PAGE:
The main social center of the flying bridge is located well aft at an L-shaped settee. To starboard, between this settee and the sun pad is a galley with electric grill and sink under a covered top. Storage and refrigeration is in a cabinet below. A bimini top will ensure that guests will enjoy their day in the flybridge rather than endure it.

Bow

The bow is accessed from either of the two side decks, and high marks to Prestige for including side decks to both sides instead of going with an asymmetrical layout in the hopes of gaining just a little more space in the salon. A roomy sun pad occupies the foredeck with stainless steel rails to either side.

Fully forward, a step down to the working end of the bow presents a deck mounted windlass leading to an anchor roller extending past the bow. Stainless steel cleats and chocks are immediately adjacent to the roller. An access hatch to the starboard side of the windlass will allow easy management of any tangles in the rode.

Accommodations Deck– Master Stateroom

One of the most attractive features of the Prestige 450 is that the master stateroom is a private entrance where all others would have it sharing the forward companionway. Here, the stateroom is accessed from a companionway to the port side of the galley. The full beam stateroom accommodates a queen-sized berth mounted athwartships with the head against the port side. Hull side windows to port and starboard allow natural light and what is sure to be astonishing waterfront views. Storage is seemingly everywhere, including a large credenza to port that also includes an owners safe, and the stateroom naturally has its own climate control zone.

The master head is located forward and to port and has a separate walk-in shower. Another hull side window allows for natural light as well as an opening port light for ventilation. The sink is mounted on top of a solid surface counter allowing for more storage underneath. Mirrored cabinets above provide additional storage.

Accommodations Deck — VIP Stateroom

The VIP stateroom is accessed from a separate companionway at the forward end of the salon. It features twin scissor berths with the foot end of the beds swinging together to form a single queen-sized berth. This is a fair trade-off as not all guests that will occupy this room want to share the same berth but will likely have no hesitations about sharing the same stateroom. A pair of siblings comes to mind.

Again, hull side windows offer the opportunity for spectacular views and opening port lights add ventilation. Emergency egress and additional light/ventilation is provided by an overhead hatch. To the aft end of the stateroom is access to the head. The toilet occupies the same space as the shower and a separate entrance to the companionway allows this to also serve as a day head.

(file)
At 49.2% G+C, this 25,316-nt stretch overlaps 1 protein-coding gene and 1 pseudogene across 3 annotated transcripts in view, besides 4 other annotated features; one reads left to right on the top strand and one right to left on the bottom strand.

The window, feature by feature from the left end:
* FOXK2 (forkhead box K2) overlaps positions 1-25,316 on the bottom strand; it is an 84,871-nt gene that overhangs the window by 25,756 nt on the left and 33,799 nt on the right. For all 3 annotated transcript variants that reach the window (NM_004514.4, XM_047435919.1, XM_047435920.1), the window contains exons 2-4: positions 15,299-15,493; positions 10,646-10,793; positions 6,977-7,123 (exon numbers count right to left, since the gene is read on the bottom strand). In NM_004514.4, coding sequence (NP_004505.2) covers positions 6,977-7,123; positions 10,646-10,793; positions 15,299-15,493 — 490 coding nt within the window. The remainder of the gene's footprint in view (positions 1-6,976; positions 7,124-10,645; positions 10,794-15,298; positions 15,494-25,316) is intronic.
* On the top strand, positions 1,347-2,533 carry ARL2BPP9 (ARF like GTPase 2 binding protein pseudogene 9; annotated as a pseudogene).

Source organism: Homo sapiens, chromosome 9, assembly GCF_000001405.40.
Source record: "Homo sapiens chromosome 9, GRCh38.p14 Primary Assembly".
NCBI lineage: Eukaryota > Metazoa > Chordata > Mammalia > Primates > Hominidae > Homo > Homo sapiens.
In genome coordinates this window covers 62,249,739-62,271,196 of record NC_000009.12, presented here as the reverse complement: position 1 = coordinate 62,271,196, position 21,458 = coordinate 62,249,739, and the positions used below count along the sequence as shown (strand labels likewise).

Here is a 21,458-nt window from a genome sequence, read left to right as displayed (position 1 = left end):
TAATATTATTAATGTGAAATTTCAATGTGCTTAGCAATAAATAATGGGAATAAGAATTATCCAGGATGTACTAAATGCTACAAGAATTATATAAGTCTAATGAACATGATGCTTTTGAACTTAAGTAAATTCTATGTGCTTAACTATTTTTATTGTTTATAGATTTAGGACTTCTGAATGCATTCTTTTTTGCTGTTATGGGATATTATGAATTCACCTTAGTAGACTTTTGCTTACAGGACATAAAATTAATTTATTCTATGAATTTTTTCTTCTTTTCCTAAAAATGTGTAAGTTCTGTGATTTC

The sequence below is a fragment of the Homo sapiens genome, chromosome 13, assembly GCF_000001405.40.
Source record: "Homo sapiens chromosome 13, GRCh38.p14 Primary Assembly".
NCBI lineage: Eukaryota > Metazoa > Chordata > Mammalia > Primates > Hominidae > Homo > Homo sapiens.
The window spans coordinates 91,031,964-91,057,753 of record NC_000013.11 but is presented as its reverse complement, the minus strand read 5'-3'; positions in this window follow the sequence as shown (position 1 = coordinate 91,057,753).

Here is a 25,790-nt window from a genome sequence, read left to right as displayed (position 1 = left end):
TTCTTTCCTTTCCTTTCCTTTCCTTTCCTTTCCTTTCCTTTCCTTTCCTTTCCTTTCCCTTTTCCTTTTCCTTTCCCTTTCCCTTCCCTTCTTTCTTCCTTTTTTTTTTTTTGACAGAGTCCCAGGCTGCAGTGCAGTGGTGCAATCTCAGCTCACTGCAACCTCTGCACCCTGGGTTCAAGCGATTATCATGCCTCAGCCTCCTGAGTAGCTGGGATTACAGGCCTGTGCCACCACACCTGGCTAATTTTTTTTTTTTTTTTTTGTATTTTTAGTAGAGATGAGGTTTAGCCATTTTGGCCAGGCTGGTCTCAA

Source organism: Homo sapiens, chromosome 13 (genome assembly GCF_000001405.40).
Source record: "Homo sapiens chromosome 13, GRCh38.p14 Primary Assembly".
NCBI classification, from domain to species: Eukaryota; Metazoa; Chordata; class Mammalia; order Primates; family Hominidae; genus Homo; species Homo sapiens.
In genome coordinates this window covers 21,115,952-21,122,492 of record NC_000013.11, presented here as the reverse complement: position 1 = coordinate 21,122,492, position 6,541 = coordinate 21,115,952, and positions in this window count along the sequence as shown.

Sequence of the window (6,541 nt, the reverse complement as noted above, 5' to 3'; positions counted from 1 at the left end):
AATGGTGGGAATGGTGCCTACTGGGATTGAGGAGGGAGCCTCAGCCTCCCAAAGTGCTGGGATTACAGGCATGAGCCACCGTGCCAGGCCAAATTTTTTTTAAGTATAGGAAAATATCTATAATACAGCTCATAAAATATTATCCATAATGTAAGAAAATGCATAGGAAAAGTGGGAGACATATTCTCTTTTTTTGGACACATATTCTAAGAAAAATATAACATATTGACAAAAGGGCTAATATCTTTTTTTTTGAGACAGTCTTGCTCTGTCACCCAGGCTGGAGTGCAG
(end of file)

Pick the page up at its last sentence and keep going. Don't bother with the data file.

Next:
Engine Room

The engine room is accessed from a hatch in the center of the aft cockpit. There’s not quite enough headroom to stand in the engine room but it is a roomy compartment nonetheless. The entry places the crewman directly in between the twin IPS 600 engines making the daily checks handy. Everything else is located to the sides and rear of the compartment, eliminating any need to climb around the small ladder leading into the compartment. The electrical bus panels are to the starboard side, to the stern are the fuel tanks and generator, and to port are the battery chargers and house batteries.

Observations

It’s not hard to appreciate the quality of a Prestige, and on these new 450s the creative attention to detail in the layout is outstanding. Few boats in this class will offer the private stateroom on a level as this yacht, and with Prestige’s reputation for keeping their boats affordable, this 450 series is sure to be a popular yacht.

Prestige 450 S (2013-) Test Result Highlights

  • Top speed for the Prestige 450 S (2013-) is 39.2 mph (63.1 kph), burning 44.00 gallons per hour (gph) or 166.54 liters per hour (lph).
  • Best cruise for the Prestige 450 S (2013-) is 31.2 mph (50.2 kph), and the boat gets 1.06 miles per gallon (mpg) or 0.45 kilometers per liter (kpl), giving the boat a cruising range of 302 miles (486.02 kilometers).
  • Tested power is 2 x 435-hp Volvo Penta IPS600.

For complete test results including fuel consumption, range and sound levels
go to our Test Results section.